All in Wild

Jägerpiester

Jägerpiester

The supermarkets in Switzerland are currently filled with these packages of Pfeffer, or marinated game. Often you can get them for a very good price, and pie is an exceedingly easy way to take advantage, especially if you don't have time to make all the parts of the Wild plate. Decorate the lid with some forest animals and you have a Jäger's, or Hunter's pie. 

Glazed Chestnuts

Glazed Chestnuts

Starting from the first crisp autumn days, the city of Bern is filled with the wafting aroma of chestnut vendors selling bags of the roasted nuts. For farmers, chestnut season is typically from October to December, but the street vendors stretch this time out as long as possible, selling them well into the new year (I don't mind).

Rotkohl

Rotkohl

Hildegard von Bingen wrote that red cabbage generates maladies in humans and injures weak intestines. However, in the Middle Ages, the point of contention seemed to be the colour of the plant, rather than its distressing intestinal side effects. The cabbage was known as red, Rotkohl, in certain parts of the German speaking realm, and blue, Blaukohl, in others. At the time, the German language lacked the term for purplelila, and things that today seem very obviously purple, like this cabbage, were categorized as either red or blue.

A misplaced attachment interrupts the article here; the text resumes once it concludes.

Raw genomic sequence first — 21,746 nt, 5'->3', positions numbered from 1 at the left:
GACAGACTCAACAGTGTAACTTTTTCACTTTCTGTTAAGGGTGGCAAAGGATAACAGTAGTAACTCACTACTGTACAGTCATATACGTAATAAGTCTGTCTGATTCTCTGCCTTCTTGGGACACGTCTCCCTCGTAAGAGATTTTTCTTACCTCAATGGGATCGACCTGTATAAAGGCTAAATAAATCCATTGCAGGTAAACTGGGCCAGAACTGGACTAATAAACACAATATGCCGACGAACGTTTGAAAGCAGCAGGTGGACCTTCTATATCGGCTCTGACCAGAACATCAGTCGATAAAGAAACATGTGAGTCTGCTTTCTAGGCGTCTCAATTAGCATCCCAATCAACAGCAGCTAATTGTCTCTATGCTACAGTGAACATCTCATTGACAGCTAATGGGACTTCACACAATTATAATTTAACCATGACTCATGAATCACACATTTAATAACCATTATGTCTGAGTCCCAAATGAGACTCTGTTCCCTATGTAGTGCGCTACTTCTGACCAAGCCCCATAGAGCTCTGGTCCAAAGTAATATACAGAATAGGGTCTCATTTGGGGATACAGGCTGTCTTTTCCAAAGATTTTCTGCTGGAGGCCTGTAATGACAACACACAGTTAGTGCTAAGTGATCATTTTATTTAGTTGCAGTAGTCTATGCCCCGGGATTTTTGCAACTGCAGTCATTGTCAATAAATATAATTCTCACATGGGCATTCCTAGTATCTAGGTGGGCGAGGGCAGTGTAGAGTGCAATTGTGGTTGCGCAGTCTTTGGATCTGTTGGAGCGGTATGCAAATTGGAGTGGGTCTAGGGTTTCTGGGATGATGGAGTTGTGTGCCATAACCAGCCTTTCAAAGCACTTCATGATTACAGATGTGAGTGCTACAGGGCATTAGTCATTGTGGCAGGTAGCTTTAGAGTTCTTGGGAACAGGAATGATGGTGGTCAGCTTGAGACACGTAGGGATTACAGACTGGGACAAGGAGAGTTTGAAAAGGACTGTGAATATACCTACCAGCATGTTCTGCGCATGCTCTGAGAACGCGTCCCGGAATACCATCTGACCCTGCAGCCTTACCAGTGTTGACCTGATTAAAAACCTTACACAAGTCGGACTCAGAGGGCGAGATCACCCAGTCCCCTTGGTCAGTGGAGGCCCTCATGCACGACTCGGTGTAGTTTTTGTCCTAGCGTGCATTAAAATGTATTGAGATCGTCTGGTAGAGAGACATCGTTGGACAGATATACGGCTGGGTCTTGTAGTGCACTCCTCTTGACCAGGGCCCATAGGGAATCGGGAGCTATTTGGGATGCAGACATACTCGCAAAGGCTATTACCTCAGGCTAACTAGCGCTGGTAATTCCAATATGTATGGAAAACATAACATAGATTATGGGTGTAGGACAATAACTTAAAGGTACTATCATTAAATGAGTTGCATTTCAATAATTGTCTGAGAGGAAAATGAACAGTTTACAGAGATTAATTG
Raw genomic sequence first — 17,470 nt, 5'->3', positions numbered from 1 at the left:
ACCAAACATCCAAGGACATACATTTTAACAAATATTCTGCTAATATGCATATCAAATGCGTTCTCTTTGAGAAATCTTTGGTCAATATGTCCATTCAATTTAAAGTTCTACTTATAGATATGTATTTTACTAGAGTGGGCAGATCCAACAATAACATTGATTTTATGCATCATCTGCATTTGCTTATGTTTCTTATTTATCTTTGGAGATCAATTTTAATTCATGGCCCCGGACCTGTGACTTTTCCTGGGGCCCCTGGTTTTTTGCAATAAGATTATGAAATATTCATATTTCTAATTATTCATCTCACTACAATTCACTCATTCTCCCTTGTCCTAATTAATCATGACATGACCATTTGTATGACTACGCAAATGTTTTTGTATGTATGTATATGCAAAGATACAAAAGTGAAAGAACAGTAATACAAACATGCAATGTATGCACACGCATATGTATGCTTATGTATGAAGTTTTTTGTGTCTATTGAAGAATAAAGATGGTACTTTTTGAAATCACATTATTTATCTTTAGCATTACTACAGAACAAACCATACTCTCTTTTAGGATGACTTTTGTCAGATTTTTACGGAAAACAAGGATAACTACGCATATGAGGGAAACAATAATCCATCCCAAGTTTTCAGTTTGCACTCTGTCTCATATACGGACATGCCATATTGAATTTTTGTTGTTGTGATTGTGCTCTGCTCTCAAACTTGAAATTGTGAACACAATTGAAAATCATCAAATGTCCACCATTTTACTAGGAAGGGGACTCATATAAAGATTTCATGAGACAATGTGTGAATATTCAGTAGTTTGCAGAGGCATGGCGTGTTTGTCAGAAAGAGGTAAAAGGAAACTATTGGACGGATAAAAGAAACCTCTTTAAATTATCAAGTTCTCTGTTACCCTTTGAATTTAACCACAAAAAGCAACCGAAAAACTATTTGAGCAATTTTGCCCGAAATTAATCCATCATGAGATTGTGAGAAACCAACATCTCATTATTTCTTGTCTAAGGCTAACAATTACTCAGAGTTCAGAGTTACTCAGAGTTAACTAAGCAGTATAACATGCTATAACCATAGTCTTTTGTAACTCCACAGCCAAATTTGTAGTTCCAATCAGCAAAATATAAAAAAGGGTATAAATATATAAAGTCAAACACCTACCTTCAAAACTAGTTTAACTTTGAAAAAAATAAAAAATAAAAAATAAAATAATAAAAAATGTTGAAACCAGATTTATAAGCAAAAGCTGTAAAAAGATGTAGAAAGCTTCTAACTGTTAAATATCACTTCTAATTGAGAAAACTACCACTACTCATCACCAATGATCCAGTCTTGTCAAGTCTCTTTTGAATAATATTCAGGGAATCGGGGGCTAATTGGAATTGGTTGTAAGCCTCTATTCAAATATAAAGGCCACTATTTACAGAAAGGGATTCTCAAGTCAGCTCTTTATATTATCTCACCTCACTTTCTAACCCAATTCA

Spätzli

Spätzli

I'm sure my mother never tired of my requests for spätzli when I was a child. She would boil them up and serve them warm, with a saucy, meaty stew. It was a dish that managed to seem both exotic and familiar. Most other families I knew didn't make spätzli, and yet it wasn't so different from dumplings or the ubiquitous pirogy.

Poached Pears

Poached Pears

Poached pears aren't just for dessert. On a Wildteller, they feature as one of the seasonal sides, with a daub of cranberry sauce in their center. Make a few extra and you have a light dessert (if you still have room for dessert. Otherwise, breakfast.)

Rehpfeffer

Rehpfeffer

This Rehpfeffer, a kind of deer stew, has a secret ingredient: chocolate. Well, it's not such a secret, because Betty Bossi, Switzerland's consummate domestic authority,  suggested it here. And since this is Switzerland, it seems fitting. Traditionally, you would use animal blood to thicken the sauce and give it a nice, dark colour. I prefer the chocolate.

Wild

Wild

Wild is the German word for game (as in animals that you can hunt). Autumn is Wild season and restaurants all over Switzerland and central Europe prepare plates that feature game meats and traditional side dishes.